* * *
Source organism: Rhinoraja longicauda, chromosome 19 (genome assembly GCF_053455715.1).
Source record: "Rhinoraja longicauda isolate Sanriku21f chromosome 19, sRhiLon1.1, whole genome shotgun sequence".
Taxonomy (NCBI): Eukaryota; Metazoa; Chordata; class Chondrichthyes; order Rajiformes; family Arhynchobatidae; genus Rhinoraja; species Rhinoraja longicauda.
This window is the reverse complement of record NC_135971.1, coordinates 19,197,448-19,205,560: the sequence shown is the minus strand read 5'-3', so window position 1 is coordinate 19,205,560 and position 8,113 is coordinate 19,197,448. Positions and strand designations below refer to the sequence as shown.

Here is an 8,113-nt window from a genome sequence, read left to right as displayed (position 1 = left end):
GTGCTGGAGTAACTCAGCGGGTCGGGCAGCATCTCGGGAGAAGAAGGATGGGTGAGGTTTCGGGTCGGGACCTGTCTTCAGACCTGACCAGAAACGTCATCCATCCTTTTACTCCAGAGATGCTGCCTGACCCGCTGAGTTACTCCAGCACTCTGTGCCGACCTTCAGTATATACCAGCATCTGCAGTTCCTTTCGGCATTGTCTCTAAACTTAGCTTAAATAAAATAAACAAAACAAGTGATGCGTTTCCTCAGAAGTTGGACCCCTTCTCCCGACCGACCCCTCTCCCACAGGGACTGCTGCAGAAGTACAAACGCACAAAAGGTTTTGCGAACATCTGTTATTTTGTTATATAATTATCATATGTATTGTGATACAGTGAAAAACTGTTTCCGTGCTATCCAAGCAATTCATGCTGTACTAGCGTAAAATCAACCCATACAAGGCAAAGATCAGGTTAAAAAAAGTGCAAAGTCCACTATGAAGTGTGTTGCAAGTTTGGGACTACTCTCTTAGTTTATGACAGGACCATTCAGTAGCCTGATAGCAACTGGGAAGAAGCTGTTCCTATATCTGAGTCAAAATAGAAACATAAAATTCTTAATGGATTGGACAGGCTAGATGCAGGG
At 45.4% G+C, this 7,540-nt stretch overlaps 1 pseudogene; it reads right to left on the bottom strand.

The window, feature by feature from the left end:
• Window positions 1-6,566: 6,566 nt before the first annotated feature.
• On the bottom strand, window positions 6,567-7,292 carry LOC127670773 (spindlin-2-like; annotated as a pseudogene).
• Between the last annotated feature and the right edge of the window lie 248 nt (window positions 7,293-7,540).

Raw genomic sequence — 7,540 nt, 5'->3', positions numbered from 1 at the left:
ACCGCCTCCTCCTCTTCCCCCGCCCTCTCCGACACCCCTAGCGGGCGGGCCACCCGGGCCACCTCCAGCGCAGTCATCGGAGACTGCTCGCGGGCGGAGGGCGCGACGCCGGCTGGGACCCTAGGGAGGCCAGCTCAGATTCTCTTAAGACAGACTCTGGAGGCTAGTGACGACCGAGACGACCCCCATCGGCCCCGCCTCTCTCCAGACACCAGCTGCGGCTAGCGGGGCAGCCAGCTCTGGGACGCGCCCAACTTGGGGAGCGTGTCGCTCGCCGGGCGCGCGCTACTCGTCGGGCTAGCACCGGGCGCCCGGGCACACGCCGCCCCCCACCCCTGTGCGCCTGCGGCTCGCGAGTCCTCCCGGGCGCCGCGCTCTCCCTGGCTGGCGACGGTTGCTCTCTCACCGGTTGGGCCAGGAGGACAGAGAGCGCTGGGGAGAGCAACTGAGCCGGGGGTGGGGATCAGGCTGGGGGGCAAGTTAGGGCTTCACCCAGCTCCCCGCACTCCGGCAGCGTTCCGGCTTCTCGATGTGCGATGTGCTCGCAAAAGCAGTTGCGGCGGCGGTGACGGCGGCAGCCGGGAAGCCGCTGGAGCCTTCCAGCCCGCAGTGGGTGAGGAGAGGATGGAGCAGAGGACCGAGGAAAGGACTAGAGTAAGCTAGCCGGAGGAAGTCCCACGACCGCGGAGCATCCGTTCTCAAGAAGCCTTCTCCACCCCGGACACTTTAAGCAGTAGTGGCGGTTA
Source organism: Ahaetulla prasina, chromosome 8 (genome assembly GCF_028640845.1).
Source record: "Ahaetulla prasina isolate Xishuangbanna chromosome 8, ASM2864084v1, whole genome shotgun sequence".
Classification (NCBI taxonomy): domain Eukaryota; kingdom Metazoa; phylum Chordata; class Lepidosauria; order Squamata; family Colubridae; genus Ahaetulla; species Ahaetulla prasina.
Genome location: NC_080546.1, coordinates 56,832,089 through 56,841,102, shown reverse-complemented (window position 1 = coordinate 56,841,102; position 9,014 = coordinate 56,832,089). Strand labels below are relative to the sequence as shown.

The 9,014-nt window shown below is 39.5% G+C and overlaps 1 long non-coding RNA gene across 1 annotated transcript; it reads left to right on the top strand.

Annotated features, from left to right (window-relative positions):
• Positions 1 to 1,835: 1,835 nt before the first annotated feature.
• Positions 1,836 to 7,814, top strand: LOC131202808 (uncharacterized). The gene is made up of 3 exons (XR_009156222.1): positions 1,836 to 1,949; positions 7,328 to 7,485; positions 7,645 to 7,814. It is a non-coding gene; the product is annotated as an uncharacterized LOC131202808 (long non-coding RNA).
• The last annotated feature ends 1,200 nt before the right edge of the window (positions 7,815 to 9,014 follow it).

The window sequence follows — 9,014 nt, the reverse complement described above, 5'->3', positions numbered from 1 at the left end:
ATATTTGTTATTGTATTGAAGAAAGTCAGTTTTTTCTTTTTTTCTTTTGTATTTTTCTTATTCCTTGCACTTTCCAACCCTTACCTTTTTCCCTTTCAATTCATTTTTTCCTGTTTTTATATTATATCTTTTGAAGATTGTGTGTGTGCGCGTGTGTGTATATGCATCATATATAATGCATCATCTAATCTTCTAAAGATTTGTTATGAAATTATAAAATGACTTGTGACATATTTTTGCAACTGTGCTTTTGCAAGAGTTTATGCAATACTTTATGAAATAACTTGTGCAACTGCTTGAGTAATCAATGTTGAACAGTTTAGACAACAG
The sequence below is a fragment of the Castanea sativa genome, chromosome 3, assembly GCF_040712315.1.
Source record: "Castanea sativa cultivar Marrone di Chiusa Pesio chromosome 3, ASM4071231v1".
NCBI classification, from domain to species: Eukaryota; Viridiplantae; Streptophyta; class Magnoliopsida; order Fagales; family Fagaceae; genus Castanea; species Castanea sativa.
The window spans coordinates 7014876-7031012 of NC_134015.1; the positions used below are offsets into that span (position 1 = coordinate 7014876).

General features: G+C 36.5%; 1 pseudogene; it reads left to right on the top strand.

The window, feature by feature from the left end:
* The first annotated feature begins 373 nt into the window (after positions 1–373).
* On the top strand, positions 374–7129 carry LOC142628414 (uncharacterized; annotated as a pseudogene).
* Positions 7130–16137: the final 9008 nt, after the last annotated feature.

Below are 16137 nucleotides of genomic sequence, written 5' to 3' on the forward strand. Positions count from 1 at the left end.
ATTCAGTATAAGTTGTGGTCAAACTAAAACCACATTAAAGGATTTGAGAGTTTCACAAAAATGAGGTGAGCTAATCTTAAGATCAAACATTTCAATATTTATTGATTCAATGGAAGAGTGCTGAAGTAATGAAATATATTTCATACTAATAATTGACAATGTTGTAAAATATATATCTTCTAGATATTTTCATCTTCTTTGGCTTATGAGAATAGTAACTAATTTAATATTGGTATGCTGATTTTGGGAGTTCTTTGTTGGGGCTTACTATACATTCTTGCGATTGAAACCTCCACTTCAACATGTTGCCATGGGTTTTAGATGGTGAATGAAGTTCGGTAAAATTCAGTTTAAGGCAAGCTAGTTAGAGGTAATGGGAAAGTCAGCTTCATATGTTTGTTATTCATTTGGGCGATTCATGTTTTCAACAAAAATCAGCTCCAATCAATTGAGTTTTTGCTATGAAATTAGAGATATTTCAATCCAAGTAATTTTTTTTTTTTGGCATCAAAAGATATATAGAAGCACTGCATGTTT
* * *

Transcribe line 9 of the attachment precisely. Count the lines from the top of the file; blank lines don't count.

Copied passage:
• Window positions 1-6,566: 6,566 nt before the first annotated feature.